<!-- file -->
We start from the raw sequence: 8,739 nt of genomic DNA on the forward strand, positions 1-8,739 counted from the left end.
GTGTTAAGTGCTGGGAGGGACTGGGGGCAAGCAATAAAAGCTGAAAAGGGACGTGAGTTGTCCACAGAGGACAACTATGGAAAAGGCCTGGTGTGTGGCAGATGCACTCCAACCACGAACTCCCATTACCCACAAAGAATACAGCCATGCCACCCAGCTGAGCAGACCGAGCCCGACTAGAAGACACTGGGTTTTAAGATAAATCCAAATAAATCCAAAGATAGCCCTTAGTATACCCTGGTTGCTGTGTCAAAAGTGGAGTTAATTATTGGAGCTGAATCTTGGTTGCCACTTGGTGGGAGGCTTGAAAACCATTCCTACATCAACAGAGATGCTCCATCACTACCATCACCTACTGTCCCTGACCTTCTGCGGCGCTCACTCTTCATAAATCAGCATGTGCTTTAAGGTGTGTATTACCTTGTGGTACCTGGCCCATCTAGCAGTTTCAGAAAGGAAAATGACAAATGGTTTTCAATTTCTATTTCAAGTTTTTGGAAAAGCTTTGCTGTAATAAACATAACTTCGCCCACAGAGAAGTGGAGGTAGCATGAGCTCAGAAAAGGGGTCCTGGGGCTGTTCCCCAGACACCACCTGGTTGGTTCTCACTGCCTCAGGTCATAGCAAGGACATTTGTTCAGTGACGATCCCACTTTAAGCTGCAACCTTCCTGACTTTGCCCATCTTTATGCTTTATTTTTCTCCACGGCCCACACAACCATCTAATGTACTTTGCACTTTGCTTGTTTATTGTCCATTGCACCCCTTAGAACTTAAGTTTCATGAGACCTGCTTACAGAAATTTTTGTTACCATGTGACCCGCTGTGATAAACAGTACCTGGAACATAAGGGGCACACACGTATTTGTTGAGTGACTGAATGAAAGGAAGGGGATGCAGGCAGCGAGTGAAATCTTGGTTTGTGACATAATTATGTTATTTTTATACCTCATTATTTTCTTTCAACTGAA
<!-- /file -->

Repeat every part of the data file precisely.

We start from the raw sequence: 8,739 nt of genomic DNA on the forward strand, positions 1-8,739 counted from the left end.
GTGTTAAGTGCTGGGAGGGACTGGGGGCAAGCAATAAAAGCTGAAAAGGGACGTGAGTTGTCCACAGAGGACAACTATGGAAAAGGCCTGGTGTGTGGCAGATGCACTCCAACCACGAACTCCCATTACCCACAAAGAATACAGCCATGCCACCCAGCTGAGCAGACCGAGCCCGACTAGAAGACACTGGGTTTTAAGATAAATCCAAATAAATCCAAAGATAGCCCTTAGTATACCCTGGTTGCTGTGTCAAAAGTGGAGTTAATTATTGGAGCTGAATCTTGGTTGCCACTTGGTGGGAGGCTTGAAAACCATTCCTACATCAACAGAGATGCTCCATCACTACCATCACCTACTGTCCCTGACCTTCTGCGGCGCTCACTCTTCATAAATCAGCATGTGCTTTAAGGTGTGTATTACCTTGTGGTACCTGGCCCATCTAGCAGTTTCAGAAAGGAAAATGACAAATGGTTTTCAATTTCTATTTCAAGTTTTTGGAAAAGCTTTGCTGTAATAAACATAACTTCGCCCACAGAGAAGTGGAGGTAGCATGAGCTCAGAAAAGGGGTCCTGGGGCTGTTCCCCAGACACCACCTGGTTGGTTCTCACTGCCTCAGGTCATAGCAAGGACATTTGTTCAGTGACGATCCCACTTTAAGCTGCAACCTTCCTGACTTTGCCCATCTTTATGCTTTATTTTTCTCCACGGCCCACACAACCATCTAATGTACTTTGCACTTTGCTTGTTTATTGTCCATTGCACCCCTTAGAACTTAAGTTTCATGAGACCTGCTTACAGAAATTTTTGTTACCATGTGACCCGCTGTGATAAACAGTACCTGGAACATAAGGGGCACACACGTATTTGTTGAGTGACTGAATGAAAGGAAGGGGATGCAGGCAGCGAGTGAAATCTTGGTTTGTGACATAATTATGTTATTTTTATACCTCATTATTTTCTTTCAACTGAA